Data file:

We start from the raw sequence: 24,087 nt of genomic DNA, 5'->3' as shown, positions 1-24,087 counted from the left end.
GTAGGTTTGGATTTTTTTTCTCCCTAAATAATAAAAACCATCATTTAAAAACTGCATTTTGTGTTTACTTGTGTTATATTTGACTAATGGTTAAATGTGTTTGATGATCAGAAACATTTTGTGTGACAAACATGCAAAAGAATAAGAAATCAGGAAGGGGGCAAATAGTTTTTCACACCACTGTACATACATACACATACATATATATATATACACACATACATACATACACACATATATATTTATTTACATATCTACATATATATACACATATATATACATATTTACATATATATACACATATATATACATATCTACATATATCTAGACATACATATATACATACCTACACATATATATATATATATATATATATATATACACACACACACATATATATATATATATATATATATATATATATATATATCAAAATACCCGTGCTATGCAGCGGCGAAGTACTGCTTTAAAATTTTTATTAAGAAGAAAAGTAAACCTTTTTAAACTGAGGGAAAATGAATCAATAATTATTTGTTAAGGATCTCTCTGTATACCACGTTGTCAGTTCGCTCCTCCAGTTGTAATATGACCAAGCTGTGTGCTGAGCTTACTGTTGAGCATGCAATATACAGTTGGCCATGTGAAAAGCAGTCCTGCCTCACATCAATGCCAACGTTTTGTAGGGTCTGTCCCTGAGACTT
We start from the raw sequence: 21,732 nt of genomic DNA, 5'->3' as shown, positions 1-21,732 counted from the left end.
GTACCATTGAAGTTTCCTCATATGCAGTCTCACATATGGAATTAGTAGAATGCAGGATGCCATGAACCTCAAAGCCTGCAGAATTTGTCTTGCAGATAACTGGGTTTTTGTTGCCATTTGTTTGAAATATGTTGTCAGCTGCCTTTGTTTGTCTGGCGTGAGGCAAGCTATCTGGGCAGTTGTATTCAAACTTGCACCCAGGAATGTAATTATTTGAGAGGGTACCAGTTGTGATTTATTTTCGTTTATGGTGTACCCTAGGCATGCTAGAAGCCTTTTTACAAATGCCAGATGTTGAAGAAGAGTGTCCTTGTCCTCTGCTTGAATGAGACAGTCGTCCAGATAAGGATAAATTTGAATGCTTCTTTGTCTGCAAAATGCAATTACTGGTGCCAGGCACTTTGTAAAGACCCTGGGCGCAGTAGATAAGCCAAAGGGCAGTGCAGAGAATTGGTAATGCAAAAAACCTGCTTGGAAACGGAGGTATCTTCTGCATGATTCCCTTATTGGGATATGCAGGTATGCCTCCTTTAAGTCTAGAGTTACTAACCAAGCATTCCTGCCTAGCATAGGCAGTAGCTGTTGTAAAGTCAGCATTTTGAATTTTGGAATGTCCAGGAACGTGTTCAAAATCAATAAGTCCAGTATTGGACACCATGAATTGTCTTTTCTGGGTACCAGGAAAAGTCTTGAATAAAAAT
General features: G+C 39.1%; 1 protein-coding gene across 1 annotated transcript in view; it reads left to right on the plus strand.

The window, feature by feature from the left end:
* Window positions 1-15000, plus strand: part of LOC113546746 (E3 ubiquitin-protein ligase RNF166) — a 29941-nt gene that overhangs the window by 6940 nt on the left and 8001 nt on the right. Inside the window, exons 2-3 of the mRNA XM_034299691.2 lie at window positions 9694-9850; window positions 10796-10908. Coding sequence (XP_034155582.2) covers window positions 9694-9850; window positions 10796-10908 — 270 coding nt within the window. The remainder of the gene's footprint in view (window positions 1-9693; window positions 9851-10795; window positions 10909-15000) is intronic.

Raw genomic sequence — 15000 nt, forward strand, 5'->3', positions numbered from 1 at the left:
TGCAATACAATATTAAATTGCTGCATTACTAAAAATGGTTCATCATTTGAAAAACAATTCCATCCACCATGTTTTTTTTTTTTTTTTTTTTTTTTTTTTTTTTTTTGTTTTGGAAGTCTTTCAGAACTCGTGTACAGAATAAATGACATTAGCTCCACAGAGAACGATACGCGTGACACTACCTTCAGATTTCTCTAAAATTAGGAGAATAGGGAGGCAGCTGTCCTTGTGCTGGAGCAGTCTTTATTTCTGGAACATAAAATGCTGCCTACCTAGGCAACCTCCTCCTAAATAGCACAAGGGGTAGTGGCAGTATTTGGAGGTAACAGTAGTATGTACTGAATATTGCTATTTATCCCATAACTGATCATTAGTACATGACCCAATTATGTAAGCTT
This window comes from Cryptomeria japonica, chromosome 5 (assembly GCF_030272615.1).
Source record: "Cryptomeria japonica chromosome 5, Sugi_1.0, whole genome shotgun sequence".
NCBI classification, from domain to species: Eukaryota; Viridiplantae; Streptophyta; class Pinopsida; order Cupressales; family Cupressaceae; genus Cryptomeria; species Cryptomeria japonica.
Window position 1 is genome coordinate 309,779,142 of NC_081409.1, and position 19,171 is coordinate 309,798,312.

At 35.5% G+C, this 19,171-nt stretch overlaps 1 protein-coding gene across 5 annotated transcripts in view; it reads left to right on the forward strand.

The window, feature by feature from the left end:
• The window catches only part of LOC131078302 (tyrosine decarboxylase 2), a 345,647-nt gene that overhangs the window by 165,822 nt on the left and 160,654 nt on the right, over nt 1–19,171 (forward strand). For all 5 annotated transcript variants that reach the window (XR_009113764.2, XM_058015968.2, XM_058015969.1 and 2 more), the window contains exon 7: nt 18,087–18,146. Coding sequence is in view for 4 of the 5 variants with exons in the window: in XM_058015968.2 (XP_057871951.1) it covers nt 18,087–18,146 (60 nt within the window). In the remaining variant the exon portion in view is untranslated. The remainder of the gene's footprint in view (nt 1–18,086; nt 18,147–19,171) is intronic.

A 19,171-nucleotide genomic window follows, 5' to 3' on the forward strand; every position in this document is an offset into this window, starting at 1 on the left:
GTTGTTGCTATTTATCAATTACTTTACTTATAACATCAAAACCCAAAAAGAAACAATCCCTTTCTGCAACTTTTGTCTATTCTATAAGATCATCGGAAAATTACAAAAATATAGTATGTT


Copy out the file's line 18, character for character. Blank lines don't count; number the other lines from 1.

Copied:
GTTGTTGCTATTTATCAATTACTTTACTTATAACATCAAAACCCAAAAAGAAACAATCCCTTTCTGCAACTTTTGTCTATTCTATAAGATCATCGGAAAATTACAAAAATATAGTATGTT